Where there is trust, there is testing

In the US, levels of Covid-19 testing have varied greatly between states. But there seems to be a pattern. According to a new study by Malcolm Fairbrother, researcher at Institute for Futures Studies, together with colleagues, states with high levels of social trust and social capital performs more Covid-19 tests.  

The authors write:

"In Making Democracy Work, Robert Putnam and his coauthors (1993) argued that local government performs better when there are higher levels of generalised trust and strong civic norms. Social capital and trust increase political sophistication and promote spontaneous cooperation within society. States with higher trust and social capital are in a better position to be able to mobilize resources and foster collective actions. In fact, the linkage between social capital, trust, and the quality of government at the state-level has been widely demonstrated empirically."

So were states with relatively higher levels of social trust and social capital able to better mobilize resources and foster collective actions in response to the pandemic, than states with relatively less? Yes, says the authors.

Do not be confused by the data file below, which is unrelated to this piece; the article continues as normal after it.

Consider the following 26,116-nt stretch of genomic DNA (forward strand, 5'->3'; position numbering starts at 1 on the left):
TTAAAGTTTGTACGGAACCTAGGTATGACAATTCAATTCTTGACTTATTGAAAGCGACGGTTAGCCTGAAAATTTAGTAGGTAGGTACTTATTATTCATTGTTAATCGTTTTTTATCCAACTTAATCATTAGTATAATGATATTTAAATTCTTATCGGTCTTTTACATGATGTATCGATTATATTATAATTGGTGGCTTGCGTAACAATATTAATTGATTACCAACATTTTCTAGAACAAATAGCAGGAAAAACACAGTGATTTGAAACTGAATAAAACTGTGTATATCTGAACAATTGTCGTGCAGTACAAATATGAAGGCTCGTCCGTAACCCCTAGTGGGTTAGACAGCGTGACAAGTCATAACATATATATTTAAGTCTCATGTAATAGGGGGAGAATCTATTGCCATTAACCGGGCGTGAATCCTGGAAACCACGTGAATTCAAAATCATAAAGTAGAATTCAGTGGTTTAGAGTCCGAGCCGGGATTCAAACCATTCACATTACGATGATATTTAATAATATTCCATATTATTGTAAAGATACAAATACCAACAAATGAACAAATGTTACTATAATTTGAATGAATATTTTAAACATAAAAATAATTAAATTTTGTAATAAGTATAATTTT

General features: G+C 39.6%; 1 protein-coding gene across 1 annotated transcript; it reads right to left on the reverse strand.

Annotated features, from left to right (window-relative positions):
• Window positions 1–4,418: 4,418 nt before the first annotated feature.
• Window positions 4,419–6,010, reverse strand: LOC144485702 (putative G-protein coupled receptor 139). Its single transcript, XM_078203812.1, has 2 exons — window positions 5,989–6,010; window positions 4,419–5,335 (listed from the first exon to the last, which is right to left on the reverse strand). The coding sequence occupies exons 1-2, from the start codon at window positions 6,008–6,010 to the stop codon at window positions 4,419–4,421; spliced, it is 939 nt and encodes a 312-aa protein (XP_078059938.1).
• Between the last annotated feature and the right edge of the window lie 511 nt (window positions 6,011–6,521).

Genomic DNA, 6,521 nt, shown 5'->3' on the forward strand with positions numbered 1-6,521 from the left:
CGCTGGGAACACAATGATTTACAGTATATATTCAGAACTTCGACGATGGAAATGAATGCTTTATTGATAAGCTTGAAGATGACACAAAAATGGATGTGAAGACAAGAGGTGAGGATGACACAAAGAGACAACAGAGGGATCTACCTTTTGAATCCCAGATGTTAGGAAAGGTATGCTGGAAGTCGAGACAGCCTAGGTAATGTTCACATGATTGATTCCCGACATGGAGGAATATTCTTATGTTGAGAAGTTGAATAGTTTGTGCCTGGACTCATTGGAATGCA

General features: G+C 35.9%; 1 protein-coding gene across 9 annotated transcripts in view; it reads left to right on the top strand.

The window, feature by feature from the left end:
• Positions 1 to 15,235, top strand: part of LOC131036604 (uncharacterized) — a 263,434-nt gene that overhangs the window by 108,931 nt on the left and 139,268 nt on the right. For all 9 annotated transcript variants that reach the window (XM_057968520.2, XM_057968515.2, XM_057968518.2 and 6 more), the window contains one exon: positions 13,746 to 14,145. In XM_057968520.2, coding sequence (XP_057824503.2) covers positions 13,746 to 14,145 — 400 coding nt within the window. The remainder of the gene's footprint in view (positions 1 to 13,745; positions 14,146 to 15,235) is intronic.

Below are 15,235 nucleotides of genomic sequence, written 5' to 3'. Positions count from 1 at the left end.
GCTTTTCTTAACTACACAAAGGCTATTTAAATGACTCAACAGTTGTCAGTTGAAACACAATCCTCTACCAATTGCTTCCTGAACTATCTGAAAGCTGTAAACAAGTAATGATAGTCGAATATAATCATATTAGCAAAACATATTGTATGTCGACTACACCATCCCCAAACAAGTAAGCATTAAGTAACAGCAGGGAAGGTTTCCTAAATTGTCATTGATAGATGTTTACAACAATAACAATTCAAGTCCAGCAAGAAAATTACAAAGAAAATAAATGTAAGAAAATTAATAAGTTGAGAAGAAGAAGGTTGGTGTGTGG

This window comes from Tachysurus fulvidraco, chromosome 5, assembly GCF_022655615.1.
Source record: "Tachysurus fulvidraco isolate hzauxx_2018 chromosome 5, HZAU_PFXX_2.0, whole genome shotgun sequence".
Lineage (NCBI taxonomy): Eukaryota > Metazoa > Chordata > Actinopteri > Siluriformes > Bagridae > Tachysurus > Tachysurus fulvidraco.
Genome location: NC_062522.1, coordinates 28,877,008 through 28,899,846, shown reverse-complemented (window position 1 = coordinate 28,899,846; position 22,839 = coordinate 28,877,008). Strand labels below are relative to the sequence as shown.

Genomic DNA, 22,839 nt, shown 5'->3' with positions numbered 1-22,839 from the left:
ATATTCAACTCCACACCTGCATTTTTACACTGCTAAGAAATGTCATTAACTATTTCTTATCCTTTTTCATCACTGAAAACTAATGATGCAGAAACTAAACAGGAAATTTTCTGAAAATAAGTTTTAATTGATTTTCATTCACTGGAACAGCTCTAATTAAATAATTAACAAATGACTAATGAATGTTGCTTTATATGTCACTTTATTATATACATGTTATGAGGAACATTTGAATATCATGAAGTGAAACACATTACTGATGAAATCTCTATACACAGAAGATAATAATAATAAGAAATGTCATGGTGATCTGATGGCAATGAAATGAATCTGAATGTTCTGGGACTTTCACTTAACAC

"The results clearly show that both social capital and social trust levels positively predict the quality of response to COVID-19 outbreak. States that have higher levels of social capital tend to have higher testing rates (r=0.49) and states with more trust also have higher testing rates (r=0.33). The pattern holds, irrespective of Republican or Democratic state governance. Additional tests (not shown) find that this effect also holds when we control for state-level median household income, income inequality (GINI index), and/or racial diversity." 

The study “Social Capital, Trust, and State Coronavirus Testing” is published in Contexts and were performed by Cary Wu, Assistant Professor of Sociology at York University, Rima Wilkes Professor of Sociology at the University of British Columbia, Malcolm Fairbrother, Professor of Sociology at Umeå University and Giuseppe Giordano Associate Professor of Genetic and Molecular Epidemiology at Lund University.